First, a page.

Technology & Training: Technology Isn’t New Anymore by David Kelly

OnlineScrape3At this year’s Learning Solutions Conference and Expo we will be exploring the many ways that technology has changed the world of training. The Technology & Training blog series invites members of the eLearning Guild community to share their thoughts about the growing relationships between technology and training. 

We kick off the series with some thoughts from David Kelly, Program Director for The eLearning Guild.

Have you ever thought about how much technology has become a natural part of our lives? Let’s walk through how I’ve spent my Saturday, which has been a pretty average day.

For me technology is literally embedded into the start and finish of my day. If you look at my nightstand, you won’t find an alarm clock. What you’ll find is an empty space – the space that I place my smart phone at the end of the evening, right after I use the clock app to set my alarm.

My casual Saturday included the following activities:

  • Checking email
  • Reading the news”paper”
  • Reviewing my schedule for the week
  • Checking the tasks I need to accomplish
  • Buying tickets for the movie we’re seeing tonight
  • Deciding to put Christmas lights up tomorrow after checking the weather
  • Listening to a Spotify playlist while decorating the inside of the house
  • Asked Siri to answer a question my kids asked at lunch that I didn’t know the answer to
  • Using Google Maps to find a holiday fair we wanted to visit
  • Connected with friends on Twitter and Facebook
  • Scheduled the DVR to record a show the kids wanted to watch
  • Took some notes in the WordPress app related to this post
  • And much more…

All of the items I’ve listed – and I could have listed a bunch more – leveraged technology. But what I think is important to realize isn’t the fact that I used technology; it’s the fact that I used technology in a completely natural way. Technology wasn’t inserted into what I was doing; it was just a part of how I live my life.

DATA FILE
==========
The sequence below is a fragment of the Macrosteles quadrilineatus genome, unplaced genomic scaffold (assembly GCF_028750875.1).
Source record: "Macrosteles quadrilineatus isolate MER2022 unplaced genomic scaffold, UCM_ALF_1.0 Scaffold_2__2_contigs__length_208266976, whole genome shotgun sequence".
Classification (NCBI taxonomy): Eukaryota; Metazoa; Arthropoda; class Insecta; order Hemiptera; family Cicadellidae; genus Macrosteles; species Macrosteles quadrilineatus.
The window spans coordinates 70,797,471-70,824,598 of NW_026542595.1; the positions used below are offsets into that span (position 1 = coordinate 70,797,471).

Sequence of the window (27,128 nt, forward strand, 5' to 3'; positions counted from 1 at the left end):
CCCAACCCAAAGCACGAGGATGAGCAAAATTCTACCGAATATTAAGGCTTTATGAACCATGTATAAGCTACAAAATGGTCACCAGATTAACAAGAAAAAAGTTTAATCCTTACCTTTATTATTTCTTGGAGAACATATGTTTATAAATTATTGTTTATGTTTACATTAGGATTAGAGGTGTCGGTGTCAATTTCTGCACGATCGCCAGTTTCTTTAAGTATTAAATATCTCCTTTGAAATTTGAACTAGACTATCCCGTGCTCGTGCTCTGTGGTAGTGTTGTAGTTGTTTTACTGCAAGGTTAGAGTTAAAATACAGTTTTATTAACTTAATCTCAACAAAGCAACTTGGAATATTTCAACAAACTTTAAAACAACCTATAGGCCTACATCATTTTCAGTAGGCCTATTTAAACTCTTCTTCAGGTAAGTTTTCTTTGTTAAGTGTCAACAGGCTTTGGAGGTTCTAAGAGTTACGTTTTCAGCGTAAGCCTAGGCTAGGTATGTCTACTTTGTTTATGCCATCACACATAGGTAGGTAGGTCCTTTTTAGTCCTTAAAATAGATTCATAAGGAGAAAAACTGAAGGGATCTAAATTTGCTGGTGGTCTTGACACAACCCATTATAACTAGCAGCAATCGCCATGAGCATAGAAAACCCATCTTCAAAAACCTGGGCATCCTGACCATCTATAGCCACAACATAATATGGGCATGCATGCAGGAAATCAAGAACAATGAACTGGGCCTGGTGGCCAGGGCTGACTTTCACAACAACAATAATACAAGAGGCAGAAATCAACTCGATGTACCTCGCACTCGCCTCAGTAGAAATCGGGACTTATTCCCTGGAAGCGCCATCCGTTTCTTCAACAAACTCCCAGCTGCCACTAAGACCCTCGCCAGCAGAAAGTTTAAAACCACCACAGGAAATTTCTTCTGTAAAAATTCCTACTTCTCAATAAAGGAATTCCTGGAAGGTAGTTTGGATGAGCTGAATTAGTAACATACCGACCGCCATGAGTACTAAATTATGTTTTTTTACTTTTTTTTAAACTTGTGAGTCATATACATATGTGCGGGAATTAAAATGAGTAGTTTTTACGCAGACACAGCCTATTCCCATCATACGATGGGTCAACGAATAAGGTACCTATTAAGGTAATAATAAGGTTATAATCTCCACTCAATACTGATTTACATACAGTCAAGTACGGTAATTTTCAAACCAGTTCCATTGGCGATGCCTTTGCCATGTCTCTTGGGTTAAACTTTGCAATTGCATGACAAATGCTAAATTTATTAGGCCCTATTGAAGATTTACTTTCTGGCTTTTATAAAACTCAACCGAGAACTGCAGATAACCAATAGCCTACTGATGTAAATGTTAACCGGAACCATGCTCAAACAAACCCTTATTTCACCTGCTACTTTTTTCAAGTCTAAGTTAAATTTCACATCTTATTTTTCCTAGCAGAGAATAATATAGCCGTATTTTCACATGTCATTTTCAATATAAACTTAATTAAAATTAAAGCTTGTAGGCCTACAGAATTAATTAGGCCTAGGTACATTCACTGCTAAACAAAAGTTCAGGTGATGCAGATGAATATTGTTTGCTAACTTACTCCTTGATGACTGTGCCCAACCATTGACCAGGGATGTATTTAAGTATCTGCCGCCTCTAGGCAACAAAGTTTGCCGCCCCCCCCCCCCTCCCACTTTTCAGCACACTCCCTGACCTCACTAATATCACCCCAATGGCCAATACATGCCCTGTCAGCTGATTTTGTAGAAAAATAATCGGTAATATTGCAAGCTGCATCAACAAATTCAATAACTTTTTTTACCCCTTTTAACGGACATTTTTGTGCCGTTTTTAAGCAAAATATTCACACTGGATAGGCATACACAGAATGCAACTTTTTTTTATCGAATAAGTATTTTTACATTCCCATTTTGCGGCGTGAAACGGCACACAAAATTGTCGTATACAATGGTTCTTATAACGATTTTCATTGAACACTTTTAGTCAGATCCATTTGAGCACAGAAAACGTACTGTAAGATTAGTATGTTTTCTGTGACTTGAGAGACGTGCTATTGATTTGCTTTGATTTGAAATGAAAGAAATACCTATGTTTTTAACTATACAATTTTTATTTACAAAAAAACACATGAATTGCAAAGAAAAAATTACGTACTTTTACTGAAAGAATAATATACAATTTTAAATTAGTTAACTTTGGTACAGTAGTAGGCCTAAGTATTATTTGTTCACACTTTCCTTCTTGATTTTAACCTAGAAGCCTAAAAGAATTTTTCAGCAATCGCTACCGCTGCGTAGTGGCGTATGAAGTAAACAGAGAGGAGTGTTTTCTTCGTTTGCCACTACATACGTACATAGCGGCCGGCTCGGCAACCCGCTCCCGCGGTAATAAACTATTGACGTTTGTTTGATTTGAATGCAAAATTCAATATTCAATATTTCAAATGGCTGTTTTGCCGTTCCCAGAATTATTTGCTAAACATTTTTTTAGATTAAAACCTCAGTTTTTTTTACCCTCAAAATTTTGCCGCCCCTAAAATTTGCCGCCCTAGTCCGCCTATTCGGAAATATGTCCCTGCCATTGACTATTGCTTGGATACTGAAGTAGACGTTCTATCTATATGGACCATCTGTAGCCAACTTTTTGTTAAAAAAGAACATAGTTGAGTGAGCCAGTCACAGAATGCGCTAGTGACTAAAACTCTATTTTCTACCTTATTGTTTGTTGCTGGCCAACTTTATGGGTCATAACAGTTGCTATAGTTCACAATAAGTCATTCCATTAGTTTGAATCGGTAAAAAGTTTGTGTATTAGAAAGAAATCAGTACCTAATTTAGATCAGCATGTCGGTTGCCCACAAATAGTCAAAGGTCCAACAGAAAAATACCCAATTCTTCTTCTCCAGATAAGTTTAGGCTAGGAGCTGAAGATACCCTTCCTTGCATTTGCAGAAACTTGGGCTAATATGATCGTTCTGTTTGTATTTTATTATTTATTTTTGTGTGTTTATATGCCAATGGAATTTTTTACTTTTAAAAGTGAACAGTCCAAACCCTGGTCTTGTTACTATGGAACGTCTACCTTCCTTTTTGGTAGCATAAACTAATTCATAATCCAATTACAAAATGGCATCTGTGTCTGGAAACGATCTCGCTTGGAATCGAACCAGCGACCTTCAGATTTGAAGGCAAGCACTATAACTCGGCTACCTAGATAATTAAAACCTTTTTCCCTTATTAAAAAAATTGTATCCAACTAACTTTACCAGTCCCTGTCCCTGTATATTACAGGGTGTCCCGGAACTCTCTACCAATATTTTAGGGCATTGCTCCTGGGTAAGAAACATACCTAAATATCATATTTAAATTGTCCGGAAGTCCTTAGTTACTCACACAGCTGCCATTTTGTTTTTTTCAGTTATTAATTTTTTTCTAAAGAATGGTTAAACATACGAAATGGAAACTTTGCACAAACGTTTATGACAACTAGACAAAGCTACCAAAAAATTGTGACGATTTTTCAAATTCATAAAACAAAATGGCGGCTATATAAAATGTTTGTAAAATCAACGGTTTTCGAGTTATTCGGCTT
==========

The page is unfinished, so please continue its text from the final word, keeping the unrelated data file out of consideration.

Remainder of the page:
Contrast that to how we look at technology as it relates to training. Too often we look at technology in an overly-simplified way.

Enhancing What We Do

At it’s surface this idea isn’t bad. If you’re using technology to enhance the ways you are able to provide learning and performance support opportunities, that could be a really good thing.

Emphasis on the words “could be”.

Simply using technology doesn’t necessarily make things better; we need to look at why and how we are using the technology. We need to dig deeper into how we are defining enhancement.

While using technology  to take what we already do and make it more efficient has value, I’d argue such a limited use of technology doesn’t enhance the work that we do. Taking a boring in-person lecture and converting it into a boring click-and-read elearning module has some value, but it’s not really enhancing the experience.

When learning professionals look at technology, we need to be asking ourselves “how can this technology help move my practice forward?”

Photo via The DEMO Conference

Photo via The DEMO Conference

Take mobile technology as a current example. Using responsive design to make our existing content accessible on mobile devices in an appropriate way is a step in the right direction, but it’s not enough. That’s taking what we already do and maintaining it in response to technological change. If we look at mobile technology through the lens of “How can this move my practice forward?” you see things differently.